Why did you decide to study abroad with AIFS in Cannes, France?
Carrina: Honestly, I did not do as much research about the different study abroad programs that I thought I would. I went to a study abroad fair held at USC my freshman year, and one of the tables set up was AIFS. I knew I wanted to go to France because I had taken French since high school and was continuing learning French in college.
I looked through the AIFS booklet describing all of the programs offered, and I looked at the Cannes, France section. The AIFS representative told me that students who attend that program have opportunities to attend the Cannes Film Festival and experience it in a bunch of different ways (seeing movies, internships, attending a premier!). After hearing this, I was so excited about this possibility that I didn’t really look into any other programs. The following semester, I started the application process into the AIFS Cannes, France program.
How has this experience impacted your future?
Carrina: As cliché as it sounds, studying abroad changed my life. I completely let go of the anxieties I had at USC and was able to immerse myself into my study abroad experience. I was so out of my comfort zone that there is literally nothing to lose by trying new things. The practice using the French language I got in the classroom and outside of the classroom has been so beneficial to me in my classes that I am taking now. I continue to recall grammar, vocabulary, and pronunciation that I learned while abroad. Using the language with native speakers really is the best way to improve your usage of a language.
Although this experience helped me academically, it helped me so much personally. I became more confident with myself, and I felt independent. I think studying abroad and learning about other cultures and languages helps you learn about yourself, your own culture, and your own language as well.
Tell us about an experience you had that you could not have had at home.
Carrina: Experiencing the Cannes Film Festival is something I will never forget. Every year, Cannes hosts the Cannes Film Festival for two weeks in May (and now when I see it on the news every year, I will get to remember my time there!). I got to see Cannes change from a small Mediterranean city into a huge tourist attraction. I received a pass that would allow me to get into some of the movies. The pass was helpful, but not a guarantee. I had to wait in line for a couple of hours sometimes to be sure of getting in, but it was always worth it!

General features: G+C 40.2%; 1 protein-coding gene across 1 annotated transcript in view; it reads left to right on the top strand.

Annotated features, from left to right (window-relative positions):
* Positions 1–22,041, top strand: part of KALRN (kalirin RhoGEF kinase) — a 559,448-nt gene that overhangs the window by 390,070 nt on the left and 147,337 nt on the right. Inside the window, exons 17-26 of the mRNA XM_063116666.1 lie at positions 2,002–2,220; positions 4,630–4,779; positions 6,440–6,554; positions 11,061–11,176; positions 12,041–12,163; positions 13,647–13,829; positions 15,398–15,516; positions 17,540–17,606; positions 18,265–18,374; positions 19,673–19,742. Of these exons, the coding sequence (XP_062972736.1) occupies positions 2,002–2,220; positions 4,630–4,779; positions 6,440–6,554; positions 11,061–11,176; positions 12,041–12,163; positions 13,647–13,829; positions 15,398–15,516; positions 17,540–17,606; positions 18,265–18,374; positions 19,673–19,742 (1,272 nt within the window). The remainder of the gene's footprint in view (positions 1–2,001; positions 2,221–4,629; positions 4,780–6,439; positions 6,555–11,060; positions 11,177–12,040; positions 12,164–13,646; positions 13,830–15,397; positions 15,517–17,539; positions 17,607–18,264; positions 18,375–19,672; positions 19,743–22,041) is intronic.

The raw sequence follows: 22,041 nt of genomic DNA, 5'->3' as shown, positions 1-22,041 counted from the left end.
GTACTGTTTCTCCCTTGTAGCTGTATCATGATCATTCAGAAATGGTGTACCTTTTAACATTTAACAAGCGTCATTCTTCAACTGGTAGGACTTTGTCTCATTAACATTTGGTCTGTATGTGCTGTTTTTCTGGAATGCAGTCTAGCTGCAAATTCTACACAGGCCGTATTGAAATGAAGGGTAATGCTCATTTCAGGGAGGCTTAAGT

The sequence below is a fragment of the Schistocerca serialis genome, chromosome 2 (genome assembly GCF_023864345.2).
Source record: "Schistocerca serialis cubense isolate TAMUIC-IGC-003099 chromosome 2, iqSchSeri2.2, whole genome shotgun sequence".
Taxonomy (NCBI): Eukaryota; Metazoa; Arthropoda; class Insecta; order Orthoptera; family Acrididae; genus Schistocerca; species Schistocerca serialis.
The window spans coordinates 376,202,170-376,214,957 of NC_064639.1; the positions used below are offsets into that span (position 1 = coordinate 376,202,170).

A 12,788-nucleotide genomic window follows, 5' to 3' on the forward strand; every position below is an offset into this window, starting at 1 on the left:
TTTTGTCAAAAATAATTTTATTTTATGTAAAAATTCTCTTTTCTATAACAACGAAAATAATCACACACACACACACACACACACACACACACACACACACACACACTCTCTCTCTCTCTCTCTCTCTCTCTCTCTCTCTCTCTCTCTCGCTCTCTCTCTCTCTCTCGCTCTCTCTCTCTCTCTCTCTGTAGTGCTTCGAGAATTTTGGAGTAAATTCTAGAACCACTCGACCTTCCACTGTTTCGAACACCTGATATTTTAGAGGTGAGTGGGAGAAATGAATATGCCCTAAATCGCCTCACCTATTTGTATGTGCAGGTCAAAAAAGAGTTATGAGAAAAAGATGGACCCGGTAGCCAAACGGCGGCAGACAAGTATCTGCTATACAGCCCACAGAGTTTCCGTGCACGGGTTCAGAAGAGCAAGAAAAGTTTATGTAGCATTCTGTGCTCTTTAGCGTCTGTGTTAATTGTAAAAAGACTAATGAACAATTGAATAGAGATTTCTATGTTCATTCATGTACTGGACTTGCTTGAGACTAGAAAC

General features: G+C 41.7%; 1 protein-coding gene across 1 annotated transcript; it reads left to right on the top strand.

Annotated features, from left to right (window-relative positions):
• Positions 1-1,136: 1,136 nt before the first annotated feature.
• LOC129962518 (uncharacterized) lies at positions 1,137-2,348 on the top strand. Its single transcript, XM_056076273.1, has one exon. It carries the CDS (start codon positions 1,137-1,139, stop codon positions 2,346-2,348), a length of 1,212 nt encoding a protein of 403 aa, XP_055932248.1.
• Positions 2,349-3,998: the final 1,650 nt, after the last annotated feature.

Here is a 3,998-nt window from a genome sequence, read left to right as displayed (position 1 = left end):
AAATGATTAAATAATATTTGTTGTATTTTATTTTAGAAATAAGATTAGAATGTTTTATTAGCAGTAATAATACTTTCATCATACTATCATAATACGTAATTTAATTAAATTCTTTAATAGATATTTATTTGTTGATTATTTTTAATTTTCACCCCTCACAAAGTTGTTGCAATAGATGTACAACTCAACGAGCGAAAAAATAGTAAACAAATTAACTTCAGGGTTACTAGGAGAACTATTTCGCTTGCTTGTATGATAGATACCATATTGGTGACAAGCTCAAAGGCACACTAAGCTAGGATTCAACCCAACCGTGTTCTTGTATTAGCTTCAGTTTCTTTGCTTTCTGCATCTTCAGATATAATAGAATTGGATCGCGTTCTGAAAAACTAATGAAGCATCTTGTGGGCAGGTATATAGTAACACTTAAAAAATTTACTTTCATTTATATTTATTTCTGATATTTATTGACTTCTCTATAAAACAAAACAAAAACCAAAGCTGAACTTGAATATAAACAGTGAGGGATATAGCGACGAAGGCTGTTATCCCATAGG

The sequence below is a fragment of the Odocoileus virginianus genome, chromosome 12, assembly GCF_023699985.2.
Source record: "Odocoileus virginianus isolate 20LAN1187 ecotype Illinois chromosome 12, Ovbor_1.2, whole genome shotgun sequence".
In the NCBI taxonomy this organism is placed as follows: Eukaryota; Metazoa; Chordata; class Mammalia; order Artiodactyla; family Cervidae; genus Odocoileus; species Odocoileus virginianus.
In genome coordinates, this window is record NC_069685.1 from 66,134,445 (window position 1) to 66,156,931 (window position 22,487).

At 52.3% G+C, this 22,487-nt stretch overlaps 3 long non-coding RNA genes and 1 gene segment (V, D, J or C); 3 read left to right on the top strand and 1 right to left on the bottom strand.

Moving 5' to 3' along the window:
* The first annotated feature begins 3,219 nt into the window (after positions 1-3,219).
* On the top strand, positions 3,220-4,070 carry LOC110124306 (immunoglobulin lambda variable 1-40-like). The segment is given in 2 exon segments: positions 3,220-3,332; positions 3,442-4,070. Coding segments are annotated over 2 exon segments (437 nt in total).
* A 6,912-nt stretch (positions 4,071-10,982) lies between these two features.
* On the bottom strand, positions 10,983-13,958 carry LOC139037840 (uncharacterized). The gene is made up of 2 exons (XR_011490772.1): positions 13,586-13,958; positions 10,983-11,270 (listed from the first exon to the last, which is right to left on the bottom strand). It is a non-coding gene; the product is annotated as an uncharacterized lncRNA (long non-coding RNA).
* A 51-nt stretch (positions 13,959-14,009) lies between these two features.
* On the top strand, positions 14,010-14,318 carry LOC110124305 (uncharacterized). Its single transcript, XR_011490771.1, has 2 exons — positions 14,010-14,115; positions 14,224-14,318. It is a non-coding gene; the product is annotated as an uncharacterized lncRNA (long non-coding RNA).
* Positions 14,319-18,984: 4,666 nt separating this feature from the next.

The most exciting event was getting to walk the red carpet for three different movie premiers! I wore a fancy dress and was able to walk the red carpet before all of the celebrities arrived and watched the movie at its premier. It was the whole reason I went to Cannes at first, and it was a once in a lifetime experience.
Describe your favorite must-have food that you tried abroad.
Carrina: I had already tried gyros before I went abroad, but I went to Greece for spring break, and they are delicious there! One new food that I tried for the first time while abroad was foie-gras (liver). I forced myself to try it and get past the psychological barrier I had because of cultural differences because it is such a delicacy in France. It was a small portion on top of a salad I ate at the farewell dinner before returning to the US. I have to say, I can understand now why they enjoy it so much.
Tell us about any interesting cultural tidbits you noticed about your country.
Carrina: The biggest thing I noticed was that the French are not rude. In fact, they are polite (for example, it is considered rude if you do not greet and say goodbye to store employees); I found them to be very nice and understanding. They also tend to switch to English if they hear you are a foreigner out of politeness. The French also like to enjoy their meals. I ate lunch and dinner in a cafeteria at the school, and it was a three course meal every day.
If you could do-over one thing, what would it be?
Carrina: I would have liked to speak more French on campus and even out in public. It is very easy to speak English with everyone. At the college, it is an international school, and even though it is a French language school, English was usually the common language, so most people spoke English when they were not in classes. In public, the locals would speak to you in French off the bat or switch to French, and it is tempting to just continue speaking in French (especially if you are out in town with other Americans from your group). I would have liked to meet more locals and experience the language and culture through them. I started to try and do more of this towards the end of my trip, but I wish I had done it the whole time!